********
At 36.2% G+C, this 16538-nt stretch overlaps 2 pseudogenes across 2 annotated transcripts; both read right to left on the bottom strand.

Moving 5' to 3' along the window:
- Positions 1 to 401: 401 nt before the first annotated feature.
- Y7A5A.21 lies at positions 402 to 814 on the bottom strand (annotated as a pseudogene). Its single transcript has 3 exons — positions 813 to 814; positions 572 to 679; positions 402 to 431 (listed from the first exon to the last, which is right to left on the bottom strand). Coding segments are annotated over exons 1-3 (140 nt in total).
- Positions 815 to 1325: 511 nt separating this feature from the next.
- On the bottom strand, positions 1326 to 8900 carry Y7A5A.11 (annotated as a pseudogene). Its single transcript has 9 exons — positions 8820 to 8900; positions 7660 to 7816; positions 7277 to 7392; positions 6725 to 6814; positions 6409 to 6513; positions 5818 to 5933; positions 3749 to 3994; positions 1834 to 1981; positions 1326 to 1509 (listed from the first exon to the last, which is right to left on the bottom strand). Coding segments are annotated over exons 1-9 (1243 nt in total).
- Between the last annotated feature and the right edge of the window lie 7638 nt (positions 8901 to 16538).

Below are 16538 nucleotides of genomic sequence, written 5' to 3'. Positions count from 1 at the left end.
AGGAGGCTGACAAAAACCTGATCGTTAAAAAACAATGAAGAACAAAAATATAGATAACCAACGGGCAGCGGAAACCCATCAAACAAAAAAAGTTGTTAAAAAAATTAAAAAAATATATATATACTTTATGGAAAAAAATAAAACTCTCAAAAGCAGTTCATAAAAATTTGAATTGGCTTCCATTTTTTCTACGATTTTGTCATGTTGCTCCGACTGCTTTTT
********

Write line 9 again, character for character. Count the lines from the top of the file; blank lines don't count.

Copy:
AGGAGGCTGACAAAAACCTGATCGTTAAAAAACAATGAAGAACAAAAATATAGATAACCAACGGGCAGCGGAAACCCATCAAACAAAAAAAGTTGTTAAAAAAATTAAAAAAATATATATATACTTTATGGAAAAAAATAAAACTCTCAAAAGCAGTTCATAAAAATTTGAATTGGCTTCCATTTTTTCTACGATTTTGTCATGTTGCTCCGACTGCTTTTT